A classically trained violinist, metalhead, occasional music teacher and Lincoln Center regular, Veronica is also a contributor to Dwell Magazine and writes about music for Salon Du Mal, a culture blog she runs with friends and former classmates. Her arts background fuels her passion for cultural criticism, specifically applying it to classical music, opera and avant-garde metal. Veronica earned a bachelor’s degree in art history from Bryn Mawr College and holds a master’s degree in design history and theory from Parsons School of Art.

Matthew Nerber

Matthew Nerber—Film

Matthew is a freelance arts writer and a 2019 fellow at the National Critics Institute at the Eugene O’Neill Theatre Center, with bylines in the Buffalo News, Berkshire Fine Arts and Third Coast Review. He earned a B.F.A. in theatre performance from the University at Buffalo, is a graduate of Shattered Globe Theatre Company’s Protege Program and was a proud ensemble member of Interrobang Theatre Project in Chicago. At Newhouse, Matthew concentrates on film writing, and hopes to bring the perspective of an artist to the craft of arts journalism. 

Samantha Savery

Samantha Savery—Film and Television

Samantha graduated from the University of North Carolina – Asheville with a degree in mass communication. She served as a copy editor and opinion editor for The Blue Banner, the university’s student-led newspaper, where she improved her editorial, interview and leadership skills. As a reporter with aspirations to cover film and television, Samantha plans to hone her craft during her time in the Goldring program. She ultimately hopes to showcase the voices and visions of those who are often unheard, while inspiring herself and others with their stories.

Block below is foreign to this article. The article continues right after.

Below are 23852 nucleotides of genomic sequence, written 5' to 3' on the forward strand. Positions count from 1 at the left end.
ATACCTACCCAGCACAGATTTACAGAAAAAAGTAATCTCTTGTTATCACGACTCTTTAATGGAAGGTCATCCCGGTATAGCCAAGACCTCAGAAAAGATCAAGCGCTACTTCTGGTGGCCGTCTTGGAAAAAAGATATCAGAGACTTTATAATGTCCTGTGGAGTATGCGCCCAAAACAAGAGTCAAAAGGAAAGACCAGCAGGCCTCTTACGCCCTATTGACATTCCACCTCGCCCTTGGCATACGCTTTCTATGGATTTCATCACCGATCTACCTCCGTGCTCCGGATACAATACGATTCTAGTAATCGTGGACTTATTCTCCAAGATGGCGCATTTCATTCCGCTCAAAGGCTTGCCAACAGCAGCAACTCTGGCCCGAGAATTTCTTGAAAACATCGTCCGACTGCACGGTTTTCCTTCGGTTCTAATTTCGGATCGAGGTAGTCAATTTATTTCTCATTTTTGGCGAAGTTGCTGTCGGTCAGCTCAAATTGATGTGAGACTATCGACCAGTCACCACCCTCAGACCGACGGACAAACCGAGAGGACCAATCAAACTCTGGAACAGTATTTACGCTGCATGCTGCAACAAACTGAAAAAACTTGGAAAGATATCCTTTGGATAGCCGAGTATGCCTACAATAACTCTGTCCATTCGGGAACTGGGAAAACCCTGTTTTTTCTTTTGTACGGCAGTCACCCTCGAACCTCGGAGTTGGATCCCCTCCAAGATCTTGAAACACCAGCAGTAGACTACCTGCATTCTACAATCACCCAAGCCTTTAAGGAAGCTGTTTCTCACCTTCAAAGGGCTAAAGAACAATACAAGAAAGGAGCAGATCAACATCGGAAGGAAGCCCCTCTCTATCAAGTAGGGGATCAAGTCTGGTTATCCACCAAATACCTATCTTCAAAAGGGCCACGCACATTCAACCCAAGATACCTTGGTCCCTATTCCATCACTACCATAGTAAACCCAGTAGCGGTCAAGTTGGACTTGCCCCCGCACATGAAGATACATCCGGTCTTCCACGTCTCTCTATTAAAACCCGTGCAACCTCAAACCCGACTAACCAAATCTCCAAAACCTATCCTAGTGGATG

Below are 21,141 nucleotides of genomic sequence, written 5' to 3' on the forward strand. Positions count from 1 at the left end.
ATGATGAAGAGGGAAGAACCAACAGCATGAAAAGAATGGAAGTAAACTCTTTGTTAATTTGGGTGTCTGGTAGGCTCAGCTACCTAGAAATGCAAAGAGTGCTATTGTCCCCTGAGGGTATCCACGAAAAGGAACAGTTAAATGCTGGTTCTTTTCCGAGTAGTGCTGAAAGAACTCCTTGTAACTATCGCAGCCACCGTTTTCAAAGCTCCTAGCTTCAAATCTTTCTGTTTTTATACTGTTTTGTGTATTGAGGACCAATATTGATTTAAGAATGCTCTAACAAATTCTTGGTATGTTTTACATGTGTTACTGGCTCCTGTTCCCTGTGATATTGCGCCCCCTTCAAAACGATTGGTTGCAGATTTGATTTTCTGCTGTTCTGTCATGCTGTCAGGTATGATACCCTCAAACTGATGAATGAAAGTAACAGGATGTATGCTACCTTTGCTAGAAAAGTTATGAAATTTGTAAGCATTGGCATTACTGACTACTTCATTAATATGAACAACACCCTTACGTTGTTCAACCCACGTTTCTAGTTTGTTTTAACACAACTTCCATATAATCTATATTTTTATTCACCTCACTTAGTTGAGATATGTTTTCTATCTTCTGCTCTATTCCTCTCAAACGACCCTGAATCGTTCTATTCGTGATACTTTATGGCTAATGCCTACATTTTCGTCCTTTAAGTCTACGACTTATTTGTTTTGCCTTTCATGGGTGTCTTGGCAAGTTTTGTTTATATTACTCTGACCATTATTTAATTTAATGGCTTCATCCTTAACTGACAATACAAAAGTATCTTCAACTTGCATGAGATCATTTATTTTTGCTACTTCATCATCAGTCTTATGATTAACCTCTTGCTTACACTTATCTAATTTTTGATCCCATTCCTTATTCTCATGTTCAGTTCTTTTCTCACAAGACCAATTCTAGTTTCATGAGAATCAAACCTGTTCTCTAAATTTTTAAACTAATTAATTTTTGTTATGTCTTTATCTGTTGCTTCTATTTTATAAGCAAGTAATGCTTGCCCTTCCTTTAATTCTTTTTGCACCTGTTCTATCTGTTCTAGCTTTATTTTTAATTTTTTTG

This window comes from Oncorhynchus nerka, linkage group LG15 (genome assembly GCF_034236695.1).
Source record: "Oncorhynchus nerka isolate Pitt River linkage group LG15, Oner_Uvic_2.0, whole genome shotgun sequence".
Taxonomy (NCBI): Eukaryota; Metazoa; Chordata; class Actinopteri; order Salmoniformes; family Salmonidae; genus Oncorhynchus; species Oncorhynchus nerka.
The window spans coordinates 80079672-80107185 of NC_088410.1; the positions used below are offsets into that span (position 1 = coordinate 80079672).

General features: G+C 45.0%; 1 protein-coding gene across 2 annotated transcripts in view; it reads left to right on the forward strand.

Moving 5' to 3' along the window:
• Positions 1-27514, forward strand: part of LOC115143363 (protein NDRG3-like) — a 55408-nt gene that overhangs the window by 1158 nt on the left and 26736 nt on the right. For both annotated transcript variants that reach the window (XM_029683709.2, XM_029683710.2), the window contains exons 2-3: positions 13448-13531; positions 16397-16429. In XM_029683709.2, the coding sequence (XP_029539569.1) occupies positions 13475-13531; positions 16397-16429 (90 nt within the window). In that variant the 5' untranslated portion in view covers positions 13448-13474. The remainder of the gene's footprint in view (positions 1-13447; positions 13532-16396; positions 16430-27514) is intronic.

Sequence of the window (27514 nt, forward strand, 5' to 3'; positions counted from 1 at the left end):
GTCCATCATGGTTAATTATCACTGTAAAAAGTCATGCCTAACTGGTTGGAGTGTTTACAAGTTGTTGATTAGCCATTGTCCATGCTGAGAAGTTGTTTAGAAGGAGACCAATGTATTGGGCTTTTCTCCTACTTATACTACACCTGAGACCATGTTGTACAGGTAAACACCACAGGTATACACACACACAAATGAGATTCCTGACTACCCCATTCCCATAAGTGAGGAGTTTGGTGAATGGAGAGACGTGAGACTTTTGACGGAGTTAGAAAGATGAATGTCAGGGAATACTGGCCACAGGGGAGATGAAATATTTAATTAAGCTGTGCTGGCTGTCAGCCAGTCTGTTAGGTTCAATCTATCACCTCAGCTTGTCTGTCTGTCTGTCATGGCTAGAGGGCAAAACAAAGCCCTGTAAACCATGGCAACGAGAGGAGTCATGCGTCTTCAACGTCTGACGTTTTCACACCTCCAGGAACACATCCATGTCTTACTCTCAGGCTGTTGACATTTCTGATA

JD Scribner

JD Scribner—Music and Culture

JD is a graduate of Arizona State University, where he studied business and global politics. Upon graduation, he began working in the music industry, both as an event specialist, managing traffic and camping at music festivals, and as a marketing intern at a radio station. JD is also a DJ, releasing monthly mixes that allow him to share his music taste while also constantly digging for new music. At Newhouse he hopes to sharpen his writing skills and deepen his knowledge of digital media.

Mackenzie Snell

Mackenzie Snell—Art and Theater

Mackenzie is a graduate of the University of Toronto, with degrees in art history and history. Recently, Mackenzie was the social media coordinator for the university’s Festival of Dance. Her community work also includes theater and performance, both behind the scenes and on stage. Spending a semester at the University of Glasgow inspired her to explore and embrace a more global perspective on cultural and societal issues within the arts. She has a particular interest in the areas of art repatriation, equal access and technological innovation.

Jerald Raymond Pierce G’18

Jerald Raymond Pierce graduated from Newhouse’s Goldring Arts Journalism program in 2018. While at Newhouse, he worked as a marketing department intern at Syracuse Stage and an editorial intern at American Theatre magazine. Pierce currently works as associate editor for American Theatreand as a freelance theatre critic for the Chicago Tribune.

“Newhouse gave me the groundwork in what it means to be a journalist.”

Jerald Raymond Pierce, G’18

How did you obtain your current position?